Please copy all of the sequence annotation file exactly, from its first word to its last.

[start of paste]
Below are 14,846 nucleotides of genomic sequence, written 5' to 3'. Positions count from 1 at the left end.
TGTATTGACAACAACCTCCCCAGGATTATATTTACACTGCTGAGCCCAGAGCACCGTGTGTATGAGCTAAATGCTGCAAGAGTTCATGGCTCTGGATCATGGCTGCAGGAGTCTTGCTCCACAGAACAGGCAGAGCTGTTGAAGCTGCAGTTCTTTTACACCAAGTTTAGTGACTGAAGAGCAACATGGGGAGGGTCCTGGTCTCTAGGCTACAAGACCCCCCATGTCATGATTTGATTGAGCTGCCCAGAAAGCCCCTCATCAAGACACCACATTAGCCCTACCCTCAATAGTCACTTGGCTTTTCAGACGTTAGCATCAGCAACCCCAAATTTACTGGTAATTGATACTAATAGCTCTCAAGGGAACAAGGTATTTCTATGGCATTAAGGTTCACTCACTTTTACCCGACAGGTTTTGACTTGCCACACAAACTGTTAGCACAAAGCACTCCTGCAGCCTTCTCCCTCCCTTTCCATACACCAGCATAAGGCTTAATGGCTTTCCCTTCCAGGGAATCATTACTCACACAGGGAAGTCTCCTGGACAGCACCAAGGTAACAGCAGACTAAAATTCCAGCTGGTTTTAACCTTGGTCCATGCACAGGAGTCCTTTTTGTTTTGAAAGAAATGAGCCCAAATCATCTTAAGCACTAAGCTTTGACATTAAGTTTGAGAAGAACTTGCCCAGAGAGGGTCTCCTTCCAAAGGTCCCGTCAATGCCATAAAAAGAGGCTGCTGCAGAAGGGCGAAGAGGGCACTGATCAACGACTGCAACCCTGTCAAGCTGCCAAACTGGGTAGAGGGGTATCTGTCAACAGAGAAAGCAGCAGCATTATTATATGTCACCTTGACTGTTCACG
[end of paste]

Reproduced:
Below are 14,846 nucleotides of genomic sequence, written 5' to 3'. Positions count from 1 at the left end.
TGTATTGACAACAACCTCCCCAGGATTATATTTACACTGCTGAGCCCAGAGCACCGTGTGTATGAGCTAAATGCTGCAAGAGTTCATGGCTCTGGATCATGGCTGCAGGAGTCTTGCTCCACAGAACAGGCAGAGCTGTTGAAGCTGCAGTTCTTTTACACCAAGTTTAGTGACTGAAGAGCAACATGGGGAGGGTCCTGGTCTCTAGGCTACAAGACCCCCCATGTCATGATTTGATTGAGCTGCCCAGAAAGCCCCTCATCAAGACACCACATTAGCCCTACCCTCAATAGTCACTTGGCTTTTCAGACGTTAGCATCAGCAACCCCAAATTTACTGGTAATTGATACTAATAGCTCTCAAGGGAACAAGGTATTTCTATGGCATTAAGGTTCACTCACTTTTACCCGACAGGTTTTGACTTGCCACACAAACTGTTAGCACAAAGCACTCCTGCAGCCTTCTCCCTCCCTTTCCATACACCAGCATAAGGCTTAATGGCTTTCCCTTCCAGGGAATCATTACTCACACAGGGAAGTCTCCTGGACAGCACCAAGGTAACAGCAGACTAAAATTCCAGCTGGTTTTAACCTTGGTCCATGCACAGGAGTCCTTTTTGTTTTGAAAGAAATGAGCCCAAATCATCTTAAGCACTAAGCTTTGACATTAAGTTTGAGAAGAACTTGCCCAGAGAGGGTCTCCTTCCAAAGGTCCCGTCAATGCCATAAAAAGAGGCTGCTGCAGAAGGGCGAAGAGGGCACTGATCAACGACTGCAACCCTGTCAAGCTGCCAAACTGGGTAGAGGGGTATCTGTCAACAGAGAAAGCAGCAGCATTATTATATGTCACCTTGACTGTTCACG